Small plastic kayaks used to fall into the category of “first boats” and were considered a stepping-stone to the ownership of a “real” sea kayak. These boats were designed to be stable and comfortable with beginners in mind, but they would also fit the needs of more advanced paddlers if only they offered the performance features of the larger expedition kayaks. Manufacturers are finally catching on to this dynamic, and one good solution is the new Current Designs Squamish, a small plastic kayak that is a real paddlers’ boat.

Current Designs Squamish Specs
Length: 15’8”
Width: 23”
Depth: 13.5”
Cockpit: 29” × 16”
Volume: 67 U.S. gal
Front Hatch:
9” diameter, 14.5 U.S. gal
Rear Hatch:
16.5” × 11”, 14.5 U.S. gal
Weight: 55 lbs
MSRP: $1,549 CAD

Current Designs’ Squamish is more than a great first boat

Current Designs has blended the concepts of North America and Britain into the development of the Squamish. The soft-chine, V-hull design typical of CD’s classic Solstice line usually comes with an external rudder system. Instead, CD equipped the Squamish with a retractable skeg more common on hard-chine British designs. The resulting combination is the superior initial stability of a soft-chine hull plus the secure feel you get from rigid foot pedals of a rudderless boat. Now paddlers who wouldn’t necessarily tilt and engage a hard chine can still have the simplicity of a skeg and the low-profile stern deck of British boats.

Affordable outfitting and performance

The Current Designs Squamish is trimmed with full deck riggings, recessed deck fittings and a bowline. You might want to modify the carrying handles or else get used to the sound of them banging around. On most CD boats the handles sit back from the ends of the boat and rest on the deck, but the toggles on the Squamish are attached to the ends of the boat so they can swing down and whack the hull with every wave.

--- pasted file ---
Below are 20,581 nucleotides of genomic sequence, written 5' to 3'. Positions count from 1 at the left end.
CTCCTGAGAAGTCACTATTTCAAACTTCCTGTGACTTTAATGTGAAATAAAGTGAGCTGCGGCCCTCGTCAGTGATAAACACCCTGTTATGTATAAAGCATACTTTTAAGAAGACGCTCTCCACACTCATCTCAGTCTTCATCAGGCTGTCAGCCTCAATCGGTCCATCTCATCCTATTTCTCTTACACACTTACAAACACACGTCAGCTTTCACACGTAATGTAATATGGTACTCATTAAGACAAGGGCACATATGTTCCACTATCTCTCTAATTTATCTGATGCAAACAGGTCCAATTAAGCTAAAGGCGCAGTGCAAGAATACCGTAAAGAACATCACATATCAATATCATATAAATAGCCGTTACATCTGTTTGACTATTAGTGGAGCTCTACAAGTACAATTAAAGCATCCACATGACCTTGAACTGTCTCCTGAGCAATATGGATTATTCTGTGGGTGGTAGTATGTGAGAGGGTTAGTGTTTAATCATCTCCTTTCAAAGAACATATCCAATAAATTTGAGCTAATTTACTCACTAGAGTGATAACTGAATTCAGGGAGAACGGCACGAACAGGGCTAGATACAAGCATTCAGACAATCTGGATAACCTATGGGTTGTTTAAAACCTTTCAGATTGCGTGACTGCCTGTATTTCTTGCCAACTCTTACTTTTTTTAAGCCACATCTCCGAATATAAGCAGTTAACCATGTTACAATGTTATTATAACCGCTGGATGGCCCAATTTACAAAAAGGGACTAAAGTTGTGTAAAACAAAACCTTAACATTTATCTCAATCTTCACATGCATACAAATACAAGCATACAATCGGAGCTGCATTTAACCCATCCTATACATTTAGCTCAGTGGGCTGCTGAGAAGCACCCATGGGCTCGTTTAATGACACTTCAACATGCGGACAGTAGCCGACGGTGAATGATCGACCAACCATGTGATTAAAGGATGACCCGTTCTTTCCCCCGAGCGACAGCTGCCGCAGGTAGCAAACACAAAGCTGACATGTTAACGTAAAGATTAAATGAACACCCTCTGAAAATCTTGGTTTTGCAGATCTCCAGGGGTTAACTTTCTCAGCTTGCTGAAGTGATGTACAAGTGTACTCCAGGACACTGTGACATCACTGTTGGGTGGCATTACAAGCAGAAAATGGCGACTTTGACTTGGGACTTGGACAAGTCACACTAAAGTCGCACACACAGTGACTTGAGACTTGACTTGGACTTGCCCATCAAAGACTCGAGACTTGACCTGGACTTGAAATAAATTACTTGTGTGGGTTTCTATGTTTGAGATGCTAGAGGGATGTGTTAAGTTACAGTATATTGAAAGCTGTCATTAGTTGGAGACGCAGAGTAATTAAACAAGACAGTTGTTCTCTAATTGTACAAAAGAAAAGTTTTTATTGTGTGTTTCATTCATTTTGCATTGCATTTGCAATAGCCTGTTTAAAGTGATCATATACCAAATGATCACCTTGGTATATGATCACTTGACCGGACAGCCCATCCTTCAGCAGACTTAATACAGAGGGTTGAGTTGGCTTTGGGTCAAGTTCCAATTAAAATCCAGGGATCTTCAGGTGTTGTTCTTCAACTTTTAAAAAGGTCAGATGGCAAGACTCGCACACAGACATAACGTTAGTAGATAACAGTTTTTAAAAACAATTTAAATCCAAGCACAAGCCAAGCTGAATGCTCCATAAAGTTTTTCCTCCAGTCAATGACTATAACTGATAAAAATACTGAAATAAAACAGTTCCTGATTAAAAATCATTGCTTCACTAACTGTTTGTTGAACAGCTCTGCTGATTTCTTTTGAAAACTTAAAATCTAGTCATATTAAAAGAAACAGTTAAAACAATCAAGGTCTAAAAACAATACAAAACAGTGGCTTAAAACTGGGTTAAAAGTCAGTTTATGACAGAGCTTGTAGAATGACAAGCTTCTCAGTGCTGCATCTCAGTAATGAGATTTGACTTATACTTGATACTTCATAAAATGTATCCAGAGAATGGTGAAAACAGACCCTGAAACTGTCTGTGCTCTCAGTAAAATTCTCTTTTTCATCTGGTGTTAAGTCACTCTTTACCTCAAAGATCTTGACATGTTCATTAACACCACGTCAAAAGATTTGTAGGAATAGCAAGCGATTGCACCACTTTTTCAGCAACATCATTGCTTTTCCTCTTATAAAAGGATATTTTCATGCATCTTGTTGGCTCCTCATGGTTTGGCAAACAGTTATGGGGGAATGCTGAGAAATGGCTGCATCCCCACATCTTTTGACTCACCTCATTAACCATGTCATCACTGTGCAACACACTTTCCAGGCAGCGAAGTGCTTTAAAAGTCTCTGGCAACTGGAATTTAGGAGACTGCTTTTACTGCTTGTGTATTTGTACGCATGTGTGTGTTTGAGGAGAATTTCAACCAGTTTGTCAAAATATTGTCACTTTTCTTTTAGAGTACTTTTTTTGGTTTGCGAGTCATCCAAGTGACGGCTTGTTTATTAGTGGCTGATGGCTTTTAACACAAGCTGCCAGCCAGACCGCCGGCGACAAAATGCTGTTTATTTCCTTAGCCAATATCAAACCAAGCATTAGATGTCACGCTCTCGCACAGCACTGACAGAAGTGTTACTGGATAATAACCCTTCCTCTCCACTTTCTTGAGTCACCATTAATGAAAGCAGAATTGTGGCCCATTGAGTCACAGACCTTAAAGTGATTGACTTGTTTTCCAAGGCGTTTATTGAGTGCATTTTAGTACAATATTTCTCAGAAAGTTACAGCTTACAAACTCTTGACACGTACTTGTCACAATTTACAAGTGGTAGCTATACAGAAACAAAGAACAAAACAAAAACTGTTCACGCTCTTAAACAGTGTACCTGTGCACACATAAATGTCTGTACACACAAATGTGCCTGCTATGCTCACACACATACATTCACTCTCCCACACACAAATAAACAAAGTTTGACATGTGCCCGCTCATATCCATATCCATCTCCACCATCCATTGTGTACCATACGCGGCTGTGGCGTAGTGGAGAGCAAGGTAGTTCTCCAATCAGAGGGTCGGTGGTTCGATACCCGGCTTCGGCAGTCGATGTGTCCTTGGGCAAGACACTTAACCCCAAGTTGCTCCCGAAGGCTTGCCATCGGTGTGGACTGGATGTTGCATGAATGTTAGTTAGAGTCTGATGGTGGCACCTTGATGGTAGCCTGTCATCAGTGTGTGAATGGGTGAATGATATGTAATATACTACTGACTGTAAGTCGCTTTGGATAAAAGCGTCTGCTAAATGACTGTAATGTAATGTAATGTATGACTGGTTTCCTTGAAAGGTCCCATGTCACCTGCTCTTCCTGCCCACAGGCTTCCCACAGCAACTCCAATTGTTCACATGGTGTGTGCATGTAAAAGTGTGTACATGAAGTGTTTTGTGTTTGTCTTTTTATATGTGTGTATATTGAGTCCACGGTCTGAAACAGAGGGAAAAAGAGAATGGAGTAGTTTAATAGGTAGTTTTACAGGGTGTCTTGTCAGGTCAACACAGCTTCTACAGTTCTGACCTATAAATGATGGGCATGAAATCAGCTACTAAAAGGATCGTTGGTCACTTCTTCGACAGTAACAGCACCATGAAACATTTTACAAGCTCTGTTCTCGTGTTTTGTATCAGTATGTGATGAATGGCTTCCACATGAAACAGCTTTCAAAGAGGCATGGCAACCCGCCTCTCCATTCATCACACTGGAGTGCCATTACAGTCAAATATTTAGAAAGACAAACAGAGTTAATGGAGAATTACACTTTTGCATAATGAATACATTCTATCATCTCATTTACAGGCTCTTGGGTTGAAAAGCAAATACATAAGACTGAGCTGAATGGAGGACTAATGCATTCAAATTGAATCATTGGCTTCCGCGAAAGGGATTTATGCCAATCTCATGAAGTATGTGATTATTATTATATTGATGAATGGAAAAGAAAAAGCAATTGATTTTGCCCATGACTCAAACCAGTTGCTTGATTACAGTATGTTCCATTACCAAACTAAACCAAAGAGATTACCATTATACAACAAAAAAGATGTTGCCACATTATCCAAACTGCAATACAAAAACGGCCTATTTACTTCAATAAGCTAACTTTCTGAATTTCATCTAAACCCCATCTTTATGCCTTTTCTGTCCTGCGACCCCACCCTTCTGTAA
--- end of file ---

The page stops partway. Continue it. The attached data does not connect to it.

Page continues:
The plastic lid over the front hatch deflects waves, protects the 8” round rubber hatch-cover from UV rays, and gives clean lines to the low-profile bow deck. The Kajak Sport rubber hatch-covers are roped on and a bungee locks them in place. The rear hatch has a larger opening that accommodates awkward items. To fully use the shallow 55-litre stern compartment you have to stuff evenly around the internal skeg box.

Our only other peeve was that when we were playing in the surf the stern hatch on our Squamish seeped some water, nothing major but enough to pool slightly at the bulkhead. We admit these are petty gripes when you consider that the Current Designs Squamish is such a reasonably priced boat or, as the CD marketing folks put it, “abundantly affordable relative to quality.”

Perfectly sized for petite paddlers

The Squamish is ultimately set apart by its geometry. The shallow cockpit, narrow seat, low thigh braces and low-profile bow deck are great for small to medium-sized paddlers. Petite paddlers used to sinking into deeper boats can enjoy feeling like they’re not peering through the steering wheel of a ‘78 Fleetwood Cadillac. The smaller-boats-for-smaller-paddlers theory only breaks down when you start packing for an expedition. The Current Designs Squamish is an ideal day or overnight tripper and could join on longer trips but expect to share some of your load.

Cruise in comfort with the Current Designs Squamish

The Current Designs Squamish is a great first boat, but don’t peg it in the beginner-boat category. If you’re a small person it might be the first boat that fits you. And for day trips it might be the first boat you choose while your “real” sea kayak sits in the garage waiting for a longer trip.

This article was first published in the Winter 2003 issue of Adventure Kayak Magazine. Subscribe to Paddling Magazine’s print and digital editions, or browse the archives.


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